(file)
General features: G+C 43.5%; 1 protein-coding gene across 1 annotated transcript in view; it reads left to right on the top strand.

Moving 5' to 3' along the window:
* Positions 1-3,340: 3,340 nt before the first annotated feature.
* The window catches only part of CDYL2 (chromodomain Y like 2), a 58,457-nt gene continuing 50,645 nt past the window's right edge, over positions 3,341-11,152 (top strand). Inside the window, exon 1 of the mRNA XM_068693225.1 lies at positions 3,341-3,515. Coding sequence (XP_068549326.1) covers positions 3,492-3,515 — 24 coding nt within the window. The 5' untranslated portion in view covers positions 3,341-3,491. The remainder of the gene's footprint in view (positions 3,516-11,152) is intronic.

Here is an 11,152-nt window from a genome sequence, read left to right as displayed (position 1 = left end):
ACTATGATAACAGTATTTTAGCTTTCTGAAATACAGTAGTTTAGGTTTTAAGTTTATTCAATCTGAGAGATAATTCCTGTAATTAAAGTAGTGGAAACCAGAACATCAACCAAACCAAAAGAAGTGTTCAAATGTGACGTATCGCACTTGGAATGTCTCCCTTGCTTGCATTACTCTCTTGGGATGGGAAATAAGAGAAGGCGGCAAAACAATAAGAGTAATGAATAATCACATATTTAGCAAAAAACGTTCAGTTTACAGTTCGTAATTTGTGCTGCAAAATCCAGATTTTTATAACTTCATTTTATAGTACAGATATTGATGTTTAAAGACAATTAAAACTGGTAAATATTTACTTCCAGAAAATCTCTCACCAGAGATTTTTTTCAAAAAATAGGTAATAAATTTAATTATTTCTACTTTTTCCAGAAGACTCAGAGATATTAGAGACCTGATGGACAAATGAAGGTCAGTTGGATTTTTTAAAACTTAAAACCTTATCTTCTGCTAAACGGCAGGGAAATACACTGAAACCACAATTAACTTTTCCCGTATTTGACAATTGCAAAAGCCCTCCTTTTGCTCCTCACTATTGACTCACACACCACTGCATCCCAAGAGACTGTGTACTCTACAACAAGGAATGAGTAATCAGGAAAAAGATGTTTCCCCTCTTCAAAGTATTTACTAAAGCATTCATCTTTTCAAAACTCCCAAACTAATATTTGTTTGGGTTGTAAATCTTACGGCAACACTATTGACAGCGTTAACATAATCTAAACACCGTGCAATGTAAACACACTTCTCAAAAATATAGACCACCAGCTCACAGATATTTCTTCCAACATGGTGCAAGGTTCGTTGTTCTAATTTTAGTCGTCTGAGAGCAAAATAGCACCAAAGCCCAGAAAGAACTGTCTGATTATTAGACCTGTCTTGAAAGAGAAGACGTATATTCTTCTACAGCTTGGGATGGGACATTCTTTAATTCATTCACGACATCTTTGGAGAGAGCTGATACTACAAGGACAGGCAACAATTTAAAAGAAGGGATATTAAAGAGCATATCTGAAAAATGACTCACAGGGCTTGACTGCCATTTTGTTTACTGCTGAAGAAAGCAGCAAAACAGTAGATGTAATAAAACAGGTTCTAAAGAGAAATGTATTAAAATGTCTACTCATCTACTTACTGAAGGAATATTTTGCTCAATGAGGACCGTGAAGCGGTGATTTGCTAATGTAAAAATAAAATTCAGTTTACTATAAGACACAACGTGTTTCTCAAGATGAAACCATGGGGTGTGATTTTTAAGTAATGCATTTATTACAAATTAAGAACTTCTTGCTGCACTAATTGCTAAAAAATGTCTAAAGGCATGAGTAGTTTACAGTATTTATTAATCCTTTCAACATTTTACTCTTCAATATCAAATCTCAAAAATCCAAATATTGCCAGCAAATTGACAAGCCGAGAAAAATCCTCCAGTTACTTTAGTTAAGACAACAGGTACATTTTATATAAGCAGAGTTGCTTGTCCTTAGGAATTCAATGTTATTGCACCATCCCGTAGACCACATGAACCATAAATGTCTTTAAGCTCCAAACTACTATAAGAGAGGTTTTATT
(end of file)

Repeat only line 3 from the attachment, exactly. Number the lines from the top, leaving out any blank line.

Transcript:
* Positions 1-3,340: 3,340 nt before the first annotated feature.